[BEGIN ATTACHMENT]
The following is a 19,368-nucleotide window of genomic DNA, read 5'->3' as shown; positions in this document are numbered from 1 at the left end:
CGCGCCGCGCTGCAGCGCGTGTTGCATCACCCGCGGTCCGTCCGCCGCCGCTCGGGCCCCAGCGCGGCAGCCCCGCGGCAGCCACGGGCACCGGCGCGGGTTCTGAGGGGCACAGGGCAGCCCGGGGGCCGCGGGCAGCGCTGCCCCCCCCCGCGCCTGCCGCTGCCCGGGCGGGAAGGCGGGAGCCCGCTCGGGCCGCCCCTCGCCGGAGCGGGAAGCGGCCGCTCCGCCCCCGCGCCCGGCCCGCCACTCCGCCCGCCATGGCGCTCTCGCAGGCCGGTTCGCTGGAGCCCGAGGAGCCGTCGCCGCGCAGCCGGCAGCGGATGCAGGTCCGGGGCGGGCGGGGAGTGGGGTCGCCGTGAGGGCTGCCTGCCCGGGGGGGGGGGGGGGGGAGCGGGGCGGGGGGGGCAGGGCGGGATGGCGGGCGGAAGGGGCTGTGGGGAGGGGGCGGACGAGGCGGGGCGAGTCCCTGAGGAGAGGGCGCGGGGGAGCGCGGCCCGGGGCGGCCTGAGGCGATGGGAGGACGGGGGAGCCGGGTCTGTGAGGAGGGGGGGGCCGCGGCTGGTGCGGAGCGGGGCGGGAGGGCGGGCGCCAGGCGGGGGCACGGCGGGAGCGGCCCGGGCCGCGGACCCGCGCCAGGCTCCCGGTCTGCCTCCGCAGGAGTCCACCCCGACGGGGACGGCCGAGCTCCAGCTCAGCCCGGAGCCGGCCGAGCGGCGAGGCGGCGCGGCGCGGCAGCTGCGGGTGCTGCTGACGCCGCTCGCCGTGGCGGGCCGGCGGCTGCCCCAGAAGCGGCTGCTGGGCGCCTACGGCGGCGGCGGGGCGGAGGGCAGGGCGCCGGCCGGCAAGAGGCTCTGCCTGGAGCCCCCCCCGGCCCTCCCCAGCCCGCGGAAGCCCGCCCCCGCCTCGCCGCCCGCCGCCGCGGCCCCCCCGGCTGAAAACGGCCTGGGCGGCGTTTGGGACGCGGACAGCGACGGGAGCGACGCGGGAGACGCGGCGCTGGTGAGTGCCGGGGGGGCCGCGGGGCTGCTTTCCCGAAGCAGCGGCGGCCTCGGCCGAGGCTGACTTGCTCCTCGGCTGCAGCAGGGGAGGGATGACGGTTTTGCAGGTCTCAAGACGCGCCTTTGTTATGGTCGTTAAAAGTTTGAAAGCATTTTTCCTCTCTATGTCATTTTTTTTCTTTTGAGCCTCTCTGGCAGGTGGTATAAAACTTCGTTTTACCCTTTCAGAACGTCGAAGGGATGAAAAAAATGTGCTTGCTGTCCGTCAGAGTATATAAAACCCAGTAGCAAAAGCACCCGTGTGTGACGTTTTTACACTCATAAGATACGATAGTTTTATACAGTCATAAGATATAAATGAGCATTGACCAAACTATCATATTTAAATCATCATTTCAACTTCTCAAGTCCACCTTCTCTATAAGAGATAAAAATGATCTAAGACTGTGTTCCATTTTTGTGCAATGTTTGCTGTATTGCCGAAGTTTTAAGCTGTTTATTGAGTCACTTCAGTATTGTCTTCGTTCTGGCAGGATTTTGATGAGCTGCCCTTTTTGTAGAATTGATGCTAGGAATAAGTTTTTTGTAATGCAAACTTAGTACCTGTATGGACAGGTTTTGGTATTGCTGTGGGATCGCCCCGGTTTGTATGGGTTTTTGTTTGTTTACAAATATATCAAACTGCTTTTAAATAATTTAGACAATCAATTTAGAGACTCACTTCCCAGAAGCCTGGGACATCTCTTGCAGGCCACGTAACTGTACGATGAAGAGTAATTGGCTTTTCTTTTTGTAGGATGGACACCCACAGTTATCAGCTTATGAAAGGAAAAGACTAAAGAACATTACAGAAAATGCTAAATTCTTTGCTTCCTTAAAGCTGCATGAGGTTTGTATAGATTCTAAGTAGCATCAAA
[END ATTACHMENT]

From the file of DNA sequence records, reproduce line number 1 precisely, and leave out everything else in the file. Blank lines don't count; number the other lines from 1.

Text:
The following is a 19,368-nucleotide window of genomic DNA, read 5'->3' as shown; positions in this document are numbered from 1 at the left end: